National Institute of Occupation
- On 24/11/2011
- In Miscellaneous
Photo Boonchob Vijarnsorn
By Scott Marshutz - San Clemente Times
In August of 2010, I signed up as a volunteer diver for the annual Dana Point Harbor cleanup. While I was picking up my gear, one of the guys at the dive shop asked me if I was interested in diving a wreck just a few miles outside of the harbor. I was curious. There’s a wreck outside the harbor ?
The following day, my wife Linda and I joined several other divers on the newly launched Riviera and headed out. The dive master had only bits and pieces of the wreck’s history, but after we descended to 114 feet we realized the vessel wasn’t sunk to create an artificial reef; it was an accident and we wondered what happened.
It’s a story about how a seemingly routine fishing trip goes horribly wrong and a prime example of why commercial fishing continues to be one of the most dangerous occupations in the United States, according to the National Institute of Occupational Safety and Health’s Commercial Fishing Incident Database.
But in this case, luck trumps death and serious injury.
This week marks six years since the A.C.E.’s sinking, and the boat has begun a new chapter, attracting sport fishermen and divers alike.
Completely intact and resting on her portside with her mast pointing away from shore, an ecosystem is thriving on the vessel. It’s rich with strawberry and white-plume anemones. Bass are abundant and what looks like rust in several areas are a large number of rockfish that literally carpet portions of the deck.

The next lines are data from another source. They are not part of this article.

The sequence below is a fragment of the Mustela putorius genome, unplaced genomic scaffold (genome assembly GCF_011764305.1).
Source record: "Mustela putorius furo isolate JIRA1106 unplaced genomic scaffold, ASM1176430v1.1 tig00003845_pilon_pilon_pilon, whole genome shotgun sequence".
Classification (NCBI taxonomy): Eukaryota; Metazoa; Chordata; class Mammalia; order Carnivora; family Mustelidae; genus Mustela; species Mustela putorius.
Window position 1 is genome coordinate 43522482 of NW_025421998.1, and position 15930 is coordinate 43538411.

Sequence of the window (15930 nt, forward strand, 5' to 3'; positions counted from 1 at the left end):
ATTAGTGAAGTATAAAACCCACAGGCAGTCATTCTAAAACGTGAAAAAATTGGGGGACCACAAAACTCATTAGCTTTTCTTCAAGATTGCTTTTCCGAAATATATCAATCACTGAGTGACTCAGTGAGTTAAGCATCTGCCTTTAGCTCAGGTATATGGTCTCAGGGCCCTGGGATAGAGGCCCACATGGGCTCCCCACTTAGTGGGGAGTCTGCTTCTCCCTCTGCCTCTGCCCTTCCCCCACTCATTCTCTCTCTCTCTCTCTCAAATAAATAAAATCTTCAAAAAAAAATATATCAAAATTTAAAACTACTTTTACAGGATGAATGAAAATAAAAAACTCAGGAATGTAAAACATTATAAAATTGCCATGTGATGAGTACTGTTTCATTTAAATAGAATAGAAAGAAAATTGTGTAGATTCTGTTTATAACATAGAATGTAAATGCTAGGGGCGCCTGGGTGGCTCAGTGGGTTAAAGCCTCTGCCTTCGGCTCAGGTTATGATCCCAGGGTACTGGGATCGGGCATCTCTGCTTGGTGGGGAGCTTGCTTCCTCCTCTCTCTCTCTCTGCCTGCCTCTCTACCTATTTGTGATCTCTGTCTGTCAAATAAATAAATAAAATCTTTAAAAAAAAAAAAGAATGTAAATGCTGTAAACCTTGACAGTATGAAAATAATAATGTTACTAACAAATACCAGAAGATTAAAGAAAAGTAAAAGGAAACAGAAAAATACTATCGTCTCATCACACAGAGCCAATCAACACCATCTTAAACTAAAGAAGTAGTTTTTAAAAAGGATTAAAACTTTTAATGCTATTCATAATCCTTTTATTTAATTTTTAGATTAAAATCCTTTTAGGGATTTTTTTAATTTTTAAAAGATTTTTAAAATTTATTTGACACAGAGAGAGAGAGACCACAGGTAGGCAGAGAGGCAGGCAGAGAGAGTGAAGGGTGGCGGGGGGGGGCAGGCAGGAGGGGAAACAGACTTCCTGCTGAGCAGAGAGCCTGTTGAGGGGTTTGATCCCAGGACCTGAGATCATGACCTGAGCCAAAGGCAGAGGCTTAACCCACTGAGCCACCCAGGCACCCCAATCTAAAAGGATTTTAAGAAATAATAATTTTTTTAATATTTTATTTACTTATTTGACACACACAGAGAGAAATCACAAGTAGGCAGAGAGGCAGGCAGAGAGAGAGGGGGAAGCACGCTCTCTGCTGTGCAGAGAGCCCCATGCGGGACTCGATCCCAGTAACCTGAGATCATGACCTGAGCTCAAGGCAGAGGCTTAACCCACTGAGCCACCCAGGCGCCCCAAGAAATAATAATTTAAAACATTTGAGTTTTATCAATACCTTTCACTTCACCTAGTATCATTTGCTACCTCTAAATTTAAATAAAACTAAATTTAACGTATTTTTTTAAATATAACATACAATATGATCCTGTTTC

Back at home that afternoon, I fired up my laptop and searched the Internet. In seconds, several articles popped up about the ship’s sinking and its dramatic rescue.
Early in the morning on November 26, 2005, the A.C.E., a 58-foot drum seiner, was en route to the harbor after a night of bait fishing. The forecast for the area northwest of Oceanside called for strong offshore winds starting after midnight, which kicked up a sharp and quick chop producing vertically shaped waves breaking only seconds apart, according to interviews with crew and news and weather reports.
As the A.C.E. headed on a northeasterly course, the swells, some as high as eight to 10 feet, began slamming its portside. Compounding the problem was a suspect deck hatch, also on the vessel’s portside, recalled crewmembers.
The only access point to check if water was leaking into the compartment was through the hatch itself. But with a foot of water covering it, there was no way the crew could open it without getting washed off the deck.
After more than an hour of relentless pounding, the boat started to submarine itself, and the list was becoming more radical as the boat ran in the trough.